Building materials, garden supply and equipment stores: Sales dipped 0.4% for the month to $43 billion, but were up 9.7% year-over-year, and 38% from September 2019:
Clothing and accessory stores: Sales rose 0.5% for the month and 6.4% year-over-year, to $26 billion, up 18% from September 2019:
Miscellaneous store retailers (includes cannabis stores): Sales fell by 2.5% for the month, to $15.6 billion, but were up 8.2% year-over-year, and 41% from September 2019:
Furniture and home furnishing stores: Sales fell 0.7% for the month to $12 billion, and were up less than 1% year-over-year. Compared to September 2019, sales were up 17%:
Department stores: Sales rose by 1.3% for the month, to $11.6 billion, and were up 1.8% year-over-year, and 4.8% from September 2019, as big price increases pushed up sales.
Since 2000, sales were down 42%. Department store sales have moved from mall stores to the internet, including at the ecommerce sites of the few surviving department store chains:
Countless department stores and department store chains, from Sears on down, filed for bankruptcy and were mostly liquidated. Department stores were once upon a time the iconic place where Americans shopped. Today, only a small number of chains survive, such as Macy’s, and even they have been closing lots of stores every year for many years, and lots of malls, those that haven’t been shuttered yet, have boarded-up department stores as anchors.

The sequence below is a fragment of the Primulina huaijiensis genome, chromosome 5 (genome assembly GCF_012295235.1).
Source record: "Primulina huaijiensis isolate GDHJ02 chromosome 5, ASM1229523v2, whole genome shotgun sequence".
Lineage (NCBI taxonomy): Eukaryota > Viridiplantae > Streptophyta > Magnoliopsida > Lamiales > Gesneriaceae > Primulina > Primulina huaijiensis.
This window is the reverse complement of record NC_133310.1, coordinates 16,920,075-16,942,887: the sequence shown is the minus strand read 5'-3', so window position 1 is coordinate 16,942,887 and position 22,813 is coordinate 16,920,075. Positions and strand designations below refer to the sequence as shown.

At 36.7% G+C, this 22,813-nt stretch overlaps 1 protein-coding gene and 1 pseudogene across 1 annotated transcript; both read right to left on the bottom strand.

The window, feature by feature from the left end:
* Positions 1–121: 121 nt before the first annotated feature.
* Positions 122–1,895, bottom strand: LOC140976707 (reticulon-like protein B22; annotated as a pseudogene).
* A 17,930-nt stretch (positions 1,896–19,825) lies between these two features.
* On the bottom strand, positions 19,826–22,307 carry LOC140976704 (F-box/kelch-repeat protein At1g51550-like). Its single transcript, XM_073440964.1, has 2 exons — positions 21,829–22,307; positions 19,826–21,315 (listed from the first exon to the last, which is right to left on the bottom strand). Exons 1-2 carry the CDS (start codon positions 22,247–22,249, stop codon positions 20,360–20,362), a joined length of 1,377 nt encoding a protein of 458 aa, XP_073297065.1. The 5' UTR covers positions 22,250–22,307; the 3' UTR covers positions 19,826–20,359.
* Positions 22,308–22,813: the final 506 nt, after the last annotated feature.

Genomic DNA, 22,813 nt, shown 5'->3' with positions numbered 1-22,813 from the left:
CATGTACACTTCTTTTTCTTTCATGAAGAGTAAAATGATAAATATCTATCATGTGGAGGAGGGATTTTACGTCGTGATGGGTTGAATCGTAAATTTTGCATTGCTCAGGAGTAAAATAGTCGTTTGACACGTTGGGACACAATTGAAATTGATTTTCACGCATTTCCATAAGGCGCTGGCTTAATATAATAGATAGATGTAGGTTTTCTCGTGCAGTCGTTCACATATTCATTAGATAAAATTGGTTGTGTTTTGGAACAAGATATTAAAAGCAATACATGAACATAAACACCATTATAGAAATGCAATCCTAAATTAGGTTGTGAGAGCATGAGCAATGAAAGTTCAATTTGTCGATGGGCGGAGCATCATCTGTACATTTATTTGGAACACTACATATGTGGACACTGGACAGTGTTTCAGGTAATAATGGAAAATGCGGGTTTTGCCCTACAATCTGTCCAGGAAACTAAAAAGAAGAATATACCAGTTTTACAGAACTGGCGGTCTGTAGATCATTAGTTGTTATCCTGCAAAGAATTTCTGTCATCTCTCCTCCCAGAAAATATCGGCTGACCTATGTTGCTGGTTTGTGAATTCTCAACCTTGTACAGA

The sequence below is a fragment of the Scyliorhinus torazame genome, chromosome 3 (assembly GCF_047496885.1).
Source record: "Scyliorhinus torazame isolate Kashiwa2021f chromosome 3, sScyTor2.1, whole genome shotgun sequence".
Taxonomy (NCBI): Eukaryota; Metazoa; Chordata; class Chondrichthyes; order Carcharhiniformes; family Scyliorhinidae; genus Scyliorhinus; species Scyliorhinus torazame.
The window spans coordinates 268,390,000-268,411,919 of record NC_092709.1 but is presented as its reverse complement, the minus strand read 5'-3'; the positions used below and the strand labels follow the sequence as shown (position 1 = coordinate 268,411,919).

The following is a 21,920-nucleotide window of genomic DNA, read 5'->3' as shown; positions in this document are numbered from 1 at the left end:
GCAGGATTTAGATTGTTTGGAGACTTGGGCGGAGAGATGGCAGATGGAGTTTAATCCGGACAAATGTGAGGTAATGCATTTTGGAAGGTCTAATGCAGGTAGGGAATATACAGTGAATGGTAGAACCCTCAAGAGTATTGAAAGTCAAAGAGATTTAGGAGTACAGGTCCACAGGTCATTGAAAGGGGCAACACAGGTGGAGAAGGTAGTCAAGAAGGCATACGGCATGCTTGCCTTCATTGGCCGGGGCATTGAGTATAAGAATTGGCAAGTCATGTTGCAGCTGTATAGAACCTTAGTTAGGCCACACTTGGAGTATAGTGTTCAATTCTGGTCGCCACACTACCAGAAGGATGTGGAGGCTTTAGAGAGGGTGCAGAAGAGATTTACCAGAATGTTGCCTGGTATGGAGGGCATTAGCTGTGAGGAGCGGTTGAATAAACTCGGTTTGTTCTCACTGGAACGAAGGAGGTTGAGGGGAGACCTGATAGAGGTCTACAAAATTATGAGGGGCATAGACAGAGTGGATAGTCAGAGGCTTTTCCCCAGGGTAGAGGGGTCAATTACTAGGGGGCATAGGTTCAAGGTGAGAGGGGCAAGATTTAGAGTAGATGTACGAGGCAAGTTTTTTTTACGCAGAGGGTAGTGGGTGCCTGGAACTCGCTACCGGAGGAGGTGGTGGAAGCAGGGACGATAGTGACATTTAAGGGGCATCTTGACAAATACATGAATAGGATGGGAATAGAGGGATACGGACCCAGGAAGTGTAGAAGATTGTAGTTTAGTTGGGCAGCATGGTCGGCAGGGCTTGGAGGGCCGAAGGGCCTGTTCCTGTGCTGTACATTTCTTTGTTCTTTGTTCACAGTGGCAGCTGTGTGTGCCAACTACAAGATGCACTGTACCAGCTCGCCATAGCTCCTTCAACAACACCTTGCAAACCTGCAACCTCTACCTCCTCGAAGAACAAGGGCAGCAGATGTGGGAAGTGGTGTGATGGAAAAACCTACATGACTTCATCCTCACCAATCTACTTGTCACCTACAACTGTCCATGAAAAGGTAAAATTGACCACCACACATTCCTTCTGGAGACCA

Americans have found out that anything you can buy at a brick-and-mortar department store, can be bought online, including at that chain’s website.
Back in the early 1990s, department stores sales accounted for around 10% of total retail sales. By February 2020, just before the pandemic, they accounted for 2.4%. In September 2022, they accounted for only 1.9%. On track to irrelevancy:
Sporting goods, hobby, book and music stores: Sales fell 0.7% for the month, to $9.2 billion, but were up 3.7% year-over-year. The CPI for sporting goods rose for the month but was down 1.1% year-over-year. Compared to September 2019, sales were up 38%:
Electronics and appliance stores: Sales fell 0.8% for the month, and by 8.6% year-over-year, to $7.4 billion, and where down even from September 2019. Retailers in this category are dealing with price drops that are particularly steep for consumer electronics. In September:
- CPI consumer electronics: -0.6% month-to-month; -10% year-over-year.
- CPI appliances: -0.3% month-to-month, +1.7% year-over-year
In this category are only specialty electronics and appliance stores, such as Best Buy’s brick-and-mortar stores or Apple’s brick-and-mortar stores. It does not cover the electronics and appliance sales at other retailers, such as Walmart, and it does not cover ecommerce sales of electronics and appliances: